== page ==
Heat and humidity do more than make us uncomfortable; they can also affect the health of a home. To keep your house safe and comfortable year round, it’s important to understand how excessive heat and moisture impact various aspects of your home environment. Below, we’ll explore how heat and humidity can affect your home, your energy consumption, and your health and comfort.
How Heat Affects the Home
Excessive heat, as we often experience during Midwest summers, can have damaging effects on a home’s physical structure as well as its energy efficiency and comfort. Heat stresses your home in several ways:
- It can cause paint to bubble, chip, and flake off.
- It can also damage your roof, since it is always in direct sunlight and bears the brunt of the heat. A damaged roof can lead to additional issues due to water damage.
- Heat can cause wood and glass to expand, affecting windows, doors, and wood flooring.
- As the ground heats, the dirt around the foundation shrinks and separates from the footing of the house, potentially causing shifts.
- Extreme heat can damage electrical appliances, which can become very dangerous very quickly. Cooling appliances like refrigerators and air conditions are forced to work harder and draw more energy, and various appliances could overheat and catch fire.
- High heat can cause plumbing pipes to expand and tear.
- Excessive heat can increase the humidity in your home.
Humidity in the Home
Humidity isn’t necessarily a bad thing. In fact, a certain amount of moisture in the air helps keep a home comfortable all year round. Too little humidity can cause static electricity, dry skin and hair, and increased susceptibility to illness. In many areas, it can be useful to run a humidifier in the winter, when the air becomes too dry, and a dehumidifier in the summer.
In the summer, excess humidity can make your home feel hotter and decrease its air quality. This can cause you to crank up the A/C, raising your energy bills, and worsen allergy symptoms, which may already be running rampant at that time of year. Moisture can seep into cracks and areas with poor seals, creating the perfect environment for mold and mildew. It can also cause wooden fixtures and drywall to swell, creating cracks and other damage.
Signs of Excess Heat & Humidity
The most obvious sign that your home has a problem with heat and humidity is your own lack of comfort. If your home feels hot and humid, it’s probably too much. Other signs of heat and humidity issues include warped wood items, peeling paint or wallpaper, and condensation on windows. Mold and mildew thrive in humid environments. Musty odors and stained walls or ceilings can indicate mildew or mold growth. Keep in mind that even if you can’t see the growth on the walls or ceilings, mold may be growing inside them.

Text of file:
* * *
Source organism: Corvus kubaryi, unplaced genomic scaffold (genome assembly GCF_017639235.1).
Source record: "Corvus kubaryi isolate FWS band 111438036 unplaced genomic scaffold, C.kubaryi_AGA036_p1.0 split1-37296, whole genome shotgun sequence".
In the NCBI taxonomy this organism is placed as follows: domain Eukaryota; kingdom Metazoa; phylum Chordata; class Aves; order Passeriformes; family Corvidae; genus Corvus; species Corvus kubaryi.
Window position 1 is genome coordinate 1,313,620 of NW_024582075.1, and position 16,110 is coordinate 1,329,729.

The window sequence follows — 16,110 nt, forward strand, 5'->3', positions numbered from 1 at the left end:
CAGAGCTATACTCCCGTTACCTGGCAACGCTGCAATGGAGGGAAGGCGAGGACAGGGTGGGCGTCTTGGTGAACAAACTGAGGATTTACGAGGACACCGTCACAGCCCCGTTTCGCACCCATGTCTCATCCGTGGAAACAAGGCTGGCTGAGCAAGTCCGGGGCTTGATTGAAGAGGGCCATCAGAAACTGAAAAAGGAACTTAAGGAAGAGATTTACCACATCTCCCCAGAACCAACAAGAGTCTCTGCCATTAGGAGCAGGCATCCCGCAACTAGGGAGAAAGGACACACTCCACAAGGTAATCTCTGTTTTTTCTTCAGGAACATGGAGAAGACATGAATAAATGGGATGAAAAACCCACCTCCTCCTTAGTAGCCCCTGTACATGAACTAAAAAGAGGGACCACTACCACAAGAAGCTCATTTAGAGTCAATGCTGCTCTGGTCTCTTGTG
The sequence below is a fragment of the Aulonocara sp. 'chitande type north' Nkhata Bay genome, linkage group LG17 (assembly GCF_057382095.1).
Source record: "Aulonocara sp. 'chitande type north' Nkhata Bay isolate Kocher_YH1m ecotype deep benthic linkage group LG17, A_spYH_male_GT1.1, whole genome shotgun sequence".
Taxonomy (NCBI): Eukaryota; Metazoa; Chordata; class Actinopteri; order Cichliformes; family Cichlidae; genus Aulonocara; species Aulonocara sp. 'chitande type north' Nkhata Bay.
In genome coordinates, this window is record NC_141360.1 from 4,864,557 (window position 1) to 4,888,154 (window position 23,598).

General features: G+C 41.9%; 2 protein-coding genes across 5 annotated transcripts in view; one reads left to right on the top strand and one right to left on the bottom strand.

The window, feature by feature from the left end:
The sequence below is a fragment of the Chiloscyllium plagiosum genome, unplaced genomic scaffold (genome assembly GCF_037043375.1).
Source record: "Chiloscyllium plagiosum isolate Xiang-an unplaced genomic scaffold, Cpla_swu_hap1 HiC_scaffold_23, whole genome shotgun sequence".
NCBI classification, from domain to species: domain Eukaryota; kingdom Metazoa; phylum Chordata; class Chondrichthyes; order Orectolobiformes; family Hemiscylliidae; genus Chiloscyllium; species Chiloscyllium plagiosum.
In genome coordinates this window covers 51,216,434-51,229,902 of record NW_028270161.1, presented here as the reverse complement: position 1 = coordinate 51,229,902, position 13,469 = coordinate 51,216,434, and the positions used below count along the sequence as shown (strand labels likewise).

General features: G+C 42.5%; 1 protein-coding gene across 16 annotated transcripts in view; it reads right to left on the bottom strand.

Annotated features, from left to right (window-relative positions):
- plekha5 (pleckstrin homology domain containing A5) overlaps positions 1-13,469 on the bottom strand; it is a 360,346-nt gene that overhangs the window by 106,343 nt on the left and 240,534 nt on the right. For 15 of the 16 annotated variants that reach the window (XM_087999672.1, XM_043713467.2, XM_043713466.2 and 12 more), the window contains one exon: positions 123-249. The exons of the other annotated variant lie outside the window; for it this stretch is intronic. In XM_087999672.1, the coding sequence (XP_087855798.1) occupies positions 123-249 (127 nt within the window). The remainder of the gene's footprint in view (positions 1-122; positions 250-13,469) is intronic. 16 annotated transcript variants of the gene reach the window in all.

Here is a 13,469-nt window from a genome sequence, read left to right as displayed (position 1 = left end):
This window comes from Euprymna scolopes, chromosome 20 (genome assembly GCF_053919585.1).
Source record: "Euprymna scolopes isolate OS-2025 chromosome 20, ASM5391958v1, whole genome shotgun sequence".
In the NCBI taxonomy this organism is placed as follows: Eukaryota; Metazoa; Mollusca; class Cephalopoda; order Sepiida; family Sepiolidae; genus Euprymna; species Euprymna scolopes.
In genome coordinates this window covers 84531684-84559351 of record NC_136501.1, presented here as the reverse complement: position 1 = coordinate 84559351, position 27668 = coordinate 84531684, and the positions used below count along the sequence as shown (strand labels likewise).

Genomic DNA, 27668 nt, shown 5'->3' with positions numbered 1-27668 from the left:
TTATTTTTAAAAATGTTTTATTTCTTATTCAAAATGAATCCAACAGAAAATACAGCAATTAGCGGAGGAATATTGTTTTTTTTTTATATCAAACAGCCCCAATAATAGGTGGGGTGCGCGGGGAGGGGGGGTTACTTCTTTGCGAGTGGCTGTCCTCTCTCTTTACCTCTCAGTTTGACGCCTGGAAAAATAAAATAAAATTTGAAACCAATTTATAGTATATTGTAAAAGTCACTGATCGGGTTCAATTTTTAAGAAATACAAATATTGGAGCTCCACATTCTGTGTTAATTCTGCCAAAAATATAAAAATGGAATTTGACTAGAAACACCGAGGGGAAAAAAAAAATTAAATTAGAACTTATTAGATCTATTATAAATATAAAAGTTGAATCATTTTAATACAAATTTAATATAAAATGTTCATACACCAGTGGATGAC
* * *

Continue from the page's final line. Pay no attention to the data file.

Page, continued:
Effects on Health and Well-being
If your home’s humidity is out of control, it can put your family at risk for respiratory issues and aggravation of existing conditions like allergies and asthma. Something that may be surprising is how humidity can affect the quality of sleep. Being too hot is uncomfortable enough, and if you’re dealing with other respiratory issues, the humidity can make it next to impossible to fall asleep. High humidity can actually reduce the amount of time you spend in certain sleep cycles that are crucial for your overall health.
Solutions for Heat and Humidity Control
In warm weather, it’s best to keep the humidity in your home around 40–50%. Iowa is among the most humid states in the U.S., with an average relative humidity of more than 72%. Luckily, there are ways to reduce heat and humidity inside your home. You can remove moisture from the air with stand-alone dehumidifiers. However, installing a whole-house humidifier is the most effective way to control humidity levels throughout the home year round, as it adds or removes moisture as needed and works with your HVAC system to circulate the air.
It is important to partner with a professional who can assess your property and provide customized solutions to keep your home’s humidity in check. Your chosen professional may need to install (and help maintain) a new air conditioning system or whole-house humidifier, which you should never do by yourself.
If you are experiencing issues with high humidity inside your home, Hedrick Construction can help. Our qualified technicians have extensive experience in heat and humidity control. We are committed to customer satisfaction and can make the installation and maintenance of a new cooling system simple.
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